- Php 5,000 per person (50% discount for repeat visitors within the season)
- Php 4,500 per entry for vessels 101-200 gross tons
- Php 3,000 per entry for vessels 100 gross tons and below
Park Rules and Regulations. To protect the reef from destruction and over-exploitation, all divers are required to follow the “Park Rules and Regulations”. All divers are also expected to observe “Diving Best Practices”.
2. Apo Reefs Natural Park
Sablayan, Occidental Mindoro
Photo by Jake Alejandre – Model: Desiree Yeaton
The second largest contiguous coral reef system in the world and the largest in the country, Apo Reefs Natural Park consists of a series of coral reefs occupying a total area of 34 km2 of protected area. The reef itself is a submerged platform with a 30-meter deep channel dividing it into two lagoon systems and is marked by three islands on the surface, namely: Apo Island (the largest, not to be confused with Apo Island Dumaguete), Apo Menor (or Binangaan Island) and Cayos del Bajo Island. In addition to its high diversity of corals, Apo Reef features lush meadows of seagrass, eerie beds of macroalgae and prominent mangrove stands. Further, it is home to extensive species of marine animals including sharks, turtles, manta rays and barracudas. Apo Reefs is sometimes referred to as “little Tubbataha”.
Apo Reef is located 33 km off Occidental Mindoro and is accessible by a 2-hour boat ride from the municipality of Sablayan. Boats are booked with the Sablayan Tourism Office with no fixed schedules and are good for at least 36 hours, although visitors normally stay for a day or overnight only. There are no housing structures in Apo Reef (Apo Island) but you can pitch your tent or stay in resorts at nearby Pandan Island or back at Sablayan.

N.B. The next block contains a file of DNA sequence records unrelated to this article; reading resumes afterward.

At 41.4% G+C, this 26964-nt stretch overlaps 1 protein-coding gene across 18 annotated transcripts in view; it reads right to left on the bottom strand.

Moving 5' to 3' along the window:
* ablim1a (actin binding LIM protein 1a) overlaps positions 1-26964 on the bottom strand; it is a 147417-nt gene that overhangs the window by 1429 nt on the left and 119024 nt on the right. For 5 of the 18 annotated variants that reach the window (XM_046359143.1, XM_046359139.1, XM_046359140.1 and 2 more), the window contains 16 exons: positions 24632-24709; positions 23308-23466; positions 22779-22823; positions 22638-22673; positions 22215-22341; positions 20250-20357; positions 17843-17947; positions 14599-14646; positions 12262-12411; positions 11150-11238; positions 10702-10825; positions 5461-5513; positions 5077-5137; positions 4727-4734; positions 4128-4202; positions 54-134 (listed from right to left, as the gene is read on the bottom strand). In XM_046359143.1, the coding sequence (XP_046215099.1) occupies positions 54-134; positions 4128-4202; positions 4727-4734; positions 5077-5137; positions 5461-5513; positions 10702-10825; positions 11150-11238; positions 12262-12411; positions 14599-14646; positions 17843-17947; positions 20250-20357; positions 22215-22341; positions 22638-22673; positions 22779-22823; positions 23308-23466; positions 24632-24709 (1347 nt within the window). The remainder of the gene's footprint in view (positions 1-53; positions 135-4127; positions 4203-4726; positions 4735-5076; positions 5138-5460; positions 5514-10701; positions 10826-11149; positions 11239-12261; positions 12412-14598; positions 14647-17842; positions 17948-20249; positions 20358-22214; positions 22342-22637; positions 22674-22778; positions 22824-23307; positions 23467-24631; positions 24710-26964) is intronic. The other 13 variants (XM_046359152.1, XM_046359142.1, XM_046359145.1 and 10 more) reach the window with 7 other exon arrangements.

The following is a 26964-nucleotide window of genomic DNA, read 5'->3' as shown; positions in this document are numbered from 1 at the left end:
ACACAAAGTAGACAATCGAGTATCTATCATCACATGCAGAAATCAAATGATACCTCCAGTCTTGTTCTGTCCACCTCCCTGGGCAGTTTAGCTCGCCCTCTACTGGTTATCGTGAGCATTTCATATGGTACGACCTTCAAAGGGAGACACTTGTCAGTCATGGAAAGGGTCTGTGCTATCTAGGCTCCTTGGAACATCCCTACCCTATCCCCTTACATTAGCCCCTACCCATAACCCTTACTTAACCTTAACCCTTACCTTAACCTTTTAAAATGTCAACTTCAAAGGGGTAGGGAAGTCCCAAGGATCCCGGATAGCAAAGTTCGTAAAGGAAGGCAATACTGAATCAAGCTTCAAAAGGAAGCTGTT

With its diverse environment, Apo Reef attracts both divers and non-divers. Non-divers normally consist of snorkelers who enjoy observing the reef platform from the surface whilst scuba divers explore its walls and sharp drop-offs. There are no regulations against freediving but underwater currents can be strong at times.
There are quite a few ways to get to Sablayan, Occidental Mindoro, the jump-off point for Apo Reef, but all take considerable time travel and multiple transfers.
Direct flights to San Jose Airport are available only from Manila via Cebu Pacific. The flight takes 45 minutes. From San Jose Airport, take a tricycle to the bus terminal and then a bus bound for Sablayan (3hrs, Php 100). Alternatively, you can charter a van from the airport directly to Sablayan (Php 3,500).
Buses operated by Dimple Star and RoRo leave from Cubao (Quezon City), Sampaloc (Manila) and Alabang (Muntinlupa) and travel all the way to San Jose, passing by Sablayan. The trip takes 12 hours and includes a ferry service wherein the bus boards a ferryboat at Batangas Port and crosses to Abra de Ilog Port. The fare is roughly Php 800. You can inform the bus conductor beforehand to let you off at Sablayan.